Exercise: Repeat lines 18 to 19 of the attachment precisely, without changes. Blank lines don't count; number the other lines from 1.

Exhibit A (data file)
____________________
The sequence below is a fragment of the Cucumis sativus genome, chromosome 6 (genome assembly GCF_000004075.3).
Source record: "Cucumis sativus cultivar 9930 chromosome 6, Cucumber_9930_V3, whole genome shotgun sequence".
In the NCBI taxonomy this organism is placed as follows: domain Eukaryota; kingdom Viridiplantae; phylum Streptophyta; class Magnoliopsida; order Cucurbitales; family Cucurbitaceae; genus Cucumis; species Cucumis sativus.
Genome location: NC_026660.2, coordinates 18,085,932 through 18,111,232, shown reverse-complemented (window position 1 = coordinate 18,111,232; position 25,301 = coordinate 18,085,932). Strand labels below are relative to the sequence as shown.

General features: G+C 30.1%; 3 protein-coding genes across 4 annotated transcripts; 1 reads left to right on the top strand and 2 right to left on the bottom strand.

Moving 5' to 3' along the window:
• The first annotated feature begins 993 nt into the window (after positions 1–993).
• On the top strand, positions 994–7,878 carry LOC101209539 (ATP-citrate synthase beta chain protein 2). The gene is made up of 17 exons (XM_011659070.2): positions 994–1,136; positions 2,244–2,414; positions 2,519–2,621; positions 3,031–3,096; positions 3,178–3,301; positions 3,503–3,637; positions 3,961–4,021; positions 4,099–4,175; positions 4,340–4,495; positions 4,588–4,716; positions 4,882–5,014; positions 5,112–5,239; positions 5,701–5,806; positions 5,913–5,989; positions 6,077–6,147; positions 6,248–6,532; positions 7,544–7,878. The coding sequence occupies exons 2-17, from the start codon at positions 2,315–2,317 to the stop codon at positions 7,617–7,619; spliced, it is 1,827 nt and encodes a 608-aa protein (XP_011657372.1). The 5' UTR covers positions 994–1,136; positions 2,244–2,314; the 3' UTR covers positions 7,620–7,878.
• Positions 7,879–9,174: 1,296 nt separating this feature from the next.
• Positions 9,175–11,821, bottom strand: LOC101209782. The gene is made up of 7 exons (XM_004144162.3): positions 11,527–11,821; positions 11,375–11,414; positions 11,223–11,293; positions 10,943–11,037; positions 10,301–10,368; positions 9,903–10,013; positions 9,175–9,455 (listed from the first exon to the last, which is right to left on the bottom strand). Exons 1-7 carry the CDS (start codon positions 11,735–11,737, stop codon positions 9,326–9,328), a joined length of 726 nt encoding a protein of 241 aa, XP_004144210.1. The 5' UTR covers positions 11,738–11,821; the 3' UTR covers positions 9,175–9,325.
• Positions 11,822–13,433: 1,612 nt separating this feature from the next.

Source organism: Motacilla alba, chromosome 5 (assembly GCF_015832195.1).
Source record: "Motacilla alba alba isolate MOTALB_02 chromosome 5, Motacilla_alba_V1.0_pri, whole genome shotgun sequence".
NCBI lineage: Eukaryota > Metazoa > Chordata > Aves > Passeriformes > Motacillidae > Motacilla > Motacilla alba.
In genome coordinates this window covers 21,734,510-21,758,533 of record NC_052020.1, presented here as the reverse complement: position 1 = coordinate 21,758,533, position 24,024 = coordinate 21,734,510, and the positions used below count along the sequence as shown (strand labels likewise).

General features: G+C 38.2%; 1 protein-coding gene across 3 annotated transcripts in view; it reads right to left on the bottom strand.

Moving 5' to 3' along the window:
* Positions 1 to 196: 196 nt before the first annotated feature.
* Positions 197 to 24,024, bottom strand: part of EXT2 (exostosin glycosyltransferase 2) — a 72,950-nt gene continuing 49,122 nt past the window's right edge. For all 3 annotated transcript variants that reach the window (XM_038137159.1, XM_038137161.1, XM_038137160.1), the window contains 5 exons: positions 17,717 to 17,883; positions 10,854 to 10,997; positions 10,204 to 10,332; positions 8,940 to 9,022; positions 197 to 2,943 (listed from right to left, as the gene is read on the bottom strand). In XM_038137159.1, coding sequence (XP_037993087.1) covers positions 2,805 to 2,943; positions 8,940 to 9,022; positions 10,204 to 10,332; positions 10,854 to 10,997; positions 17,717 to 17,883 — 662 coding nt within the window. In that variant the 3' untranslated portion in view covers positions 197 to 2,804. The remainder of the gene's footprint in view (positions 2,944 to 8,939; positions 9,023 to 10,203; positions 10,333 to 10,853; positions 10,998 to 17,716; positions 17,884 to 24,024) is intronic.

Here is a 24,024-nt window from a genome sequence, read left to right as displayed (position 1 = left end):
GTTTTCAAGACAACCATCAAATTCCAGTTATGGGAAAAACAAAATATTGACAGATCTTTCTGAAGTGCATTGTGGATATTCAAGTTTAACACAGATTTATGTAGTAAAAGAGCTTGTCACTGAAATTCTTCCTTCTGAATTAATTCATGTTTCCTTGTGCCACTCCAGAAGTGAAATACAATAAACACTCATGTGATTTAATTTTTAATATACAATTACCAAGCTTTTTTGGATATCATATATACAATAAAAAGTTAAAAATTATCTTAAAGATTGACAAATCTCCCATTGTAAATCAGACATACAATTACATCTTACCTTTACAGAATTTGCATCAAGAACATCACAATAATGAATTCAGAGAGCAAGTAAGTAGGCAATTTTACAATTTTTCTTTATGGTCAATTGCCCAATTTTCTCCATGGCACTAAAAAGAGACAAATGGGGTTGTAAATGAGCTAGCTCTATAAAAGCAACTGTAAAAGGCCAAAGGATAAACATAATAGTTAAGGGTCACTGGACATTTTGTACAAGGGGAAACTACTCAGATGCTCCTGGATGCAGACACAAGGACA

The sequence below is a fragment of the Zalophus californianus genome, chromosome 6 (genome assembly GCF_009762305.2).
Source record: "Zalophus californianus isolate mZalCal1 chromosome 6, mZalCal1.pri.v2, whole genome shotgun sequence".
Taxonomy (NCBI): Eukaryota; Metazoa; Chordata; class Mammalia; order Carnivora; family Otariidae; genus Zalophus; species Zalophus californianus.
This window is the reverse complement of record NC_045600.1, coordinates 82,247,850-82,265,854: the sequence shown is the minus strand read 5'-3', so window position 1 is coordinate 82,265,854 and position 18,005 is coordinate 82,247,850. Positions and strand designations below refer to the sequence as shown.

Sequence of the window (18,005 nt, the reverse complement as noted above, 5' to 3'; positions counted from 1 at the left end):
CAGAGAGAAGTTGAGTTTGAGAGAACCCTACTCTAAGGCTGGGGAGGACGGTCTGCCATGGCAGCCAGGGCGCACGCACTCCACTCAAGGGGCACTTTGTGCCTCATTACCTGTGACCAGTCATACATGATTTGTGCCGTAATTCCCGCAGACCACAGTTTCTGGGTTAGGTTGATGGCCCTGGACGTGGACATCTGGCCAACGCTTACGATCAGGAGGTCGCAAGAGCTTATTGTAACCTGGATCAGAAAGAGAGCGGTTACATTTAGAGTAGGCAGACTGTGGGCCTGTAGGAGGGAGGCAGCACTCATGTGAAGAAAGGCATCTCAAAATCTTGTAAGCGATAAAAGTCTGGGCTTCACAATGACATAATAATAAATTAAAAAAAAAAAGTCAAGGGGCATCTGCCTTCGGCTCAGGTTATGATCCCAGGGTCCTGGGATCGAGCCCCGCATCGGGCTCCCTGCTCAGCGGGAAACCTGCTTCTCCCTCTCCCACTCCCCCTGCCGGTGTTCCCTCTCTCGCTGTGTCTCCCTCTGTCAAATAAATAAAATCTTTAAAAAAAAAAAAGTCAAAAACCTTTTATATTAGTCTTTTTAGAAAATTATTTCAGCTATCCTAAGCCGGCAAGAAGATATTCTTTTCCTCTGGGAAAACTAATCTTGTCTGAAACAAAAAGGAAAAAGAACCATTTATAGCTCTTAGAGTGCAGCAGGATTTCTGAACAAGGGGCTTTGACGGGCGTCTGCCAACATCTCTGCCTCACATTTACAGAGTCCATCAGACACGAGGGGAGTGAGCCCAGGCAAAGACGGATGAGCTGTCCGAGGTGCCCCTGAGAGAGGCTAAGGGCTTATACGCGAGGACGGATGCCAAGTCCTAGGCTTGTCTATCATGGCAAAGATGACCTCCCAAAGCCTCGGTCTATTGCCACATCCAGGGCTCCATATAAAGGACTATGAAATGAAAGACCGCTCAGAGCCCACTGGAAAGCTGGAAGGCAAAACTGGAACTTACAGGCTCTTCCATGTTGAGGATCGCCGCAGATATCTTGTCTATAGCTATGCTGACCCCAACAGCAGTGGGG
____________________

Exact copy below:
* Positions 1 to 196: 196 nt before the first annotated feature.
* Positions 197 to 24,024, bottom strand: part of EXT2 (exostosin glycosyltransferase 2) — a 72,950-nt gene continuing 49,122 nt past the window's right edge. For all 3 annotated transcript variants that reach the window (XM_038137159.1, XM_038137161.1, XM_038137160.1), the window contains 5 exons: positions 17,717 to 17,883; positions 10,854 to 10,997; positions 10,204 to 10,332; positions 8,940 to 9,022; positions 197 to 2,943 (listed from right to left, as the gene is read on the bottom strand). In XM_038137159.1, coding sequence (XP_037993087.1) covers positions 2,805 to 2,943; positions 8,940 to 9,022; positions 10,204 to 10,332; positions 10,854 to 10,997; positions 17,717 to 17,883 — 662 coding nt within the window. In that variant the 3' untranslated portion in view covers positions 197 to 2,804. The remainder of the gene's footprint in view (positions 2,944 to 8,939; positions 9,023 to 10,203; positions 10,333 to 10,853; positions 10,998 to 17,716; positions 17,884 to 24,024) is intronic.